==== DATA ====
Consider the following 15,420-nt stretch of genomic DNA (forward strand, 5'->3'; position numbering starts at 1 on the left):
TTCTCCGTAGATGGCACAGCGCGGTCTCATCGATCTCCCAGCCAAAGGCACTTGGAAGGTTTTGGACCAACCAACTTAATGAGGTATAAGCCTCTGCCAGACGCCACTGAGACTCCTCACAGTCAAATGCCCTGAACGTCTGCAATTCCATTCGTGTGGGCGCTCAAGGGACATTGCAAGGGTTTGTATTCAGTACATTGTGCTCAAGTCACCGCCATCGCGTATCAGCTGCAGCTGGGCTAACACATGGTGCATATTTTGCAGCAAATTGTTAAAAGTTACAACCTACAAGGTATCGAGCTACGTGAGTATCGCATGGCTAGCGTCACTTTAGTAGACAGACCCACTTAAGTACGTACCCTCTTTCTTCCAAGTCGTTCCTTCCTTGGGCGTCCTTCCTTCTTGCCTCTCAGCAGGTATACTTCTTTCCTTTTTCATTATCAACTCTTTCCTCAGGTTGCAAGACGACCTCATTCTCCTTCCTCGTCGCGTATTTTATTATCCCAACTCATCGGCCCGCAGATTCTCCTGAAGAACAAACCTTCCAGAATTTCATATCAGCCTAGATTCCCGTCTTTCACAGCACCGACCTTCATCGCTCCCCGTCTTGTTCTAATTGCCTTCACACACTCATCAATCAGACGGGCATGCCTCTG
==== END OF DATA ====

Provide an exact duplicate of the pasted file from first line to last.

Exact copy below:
Consider the following 15,420-nt stretch of genomic DNA (forward strand, 5'->3'; position numbering starts at 1 on the left):
TTCTCCGTAGATGGCACAGCGCGGTCTCATCGATCTCCCAGCCAAAGGCACTTGGAAGGTTTTGGACCAACCAACTTAATGAGGTATAAGCCTCTGCCAGACGCCACTGAGACTCCTCACAGTCAAATGCCCTGAACGTCTGCAATTCCATTCGTGTGGGCGCTCAAGGGACATTGCAAGGGTTTGTATTCAGTACATTGTGCTCAAGTCACCGCCATCGCGTATCAGCTGCAGCTGGGCTAACACATGGTGCATATTTTGCAGCAAATTGTTAAAAGTTACAACCTACAAGGTATCGAGCTACGTGAGTATCGCATGGCTAGCGTCACTTTAGTAGACAGACCCACTTAAGTACGTACCCTCTTTCTTCCAAGTCGTTCCTTCCTTGGGCGTCCTTCCTTCTTGCCTCTCAGCAGGTATACTTCTTTCCTTTTTCATTATCAACTCTTTCCTCAGGTTGCAAGACGACCTCATTCTCCTTCCTCGTCGCGTATTTTATTATCCCAACTCATCGGCCCGCAGATTCTCCTGAAGAACAAACCTTCCAGAATTTCATATCAGCCTAGATTCCCGTCTTTCACAGCACCGACCTTCATCGCTCCCCGTCTTGTTCTAATTGCCTTCACACACTCATCAATCAGACGGGCATGCCTCTG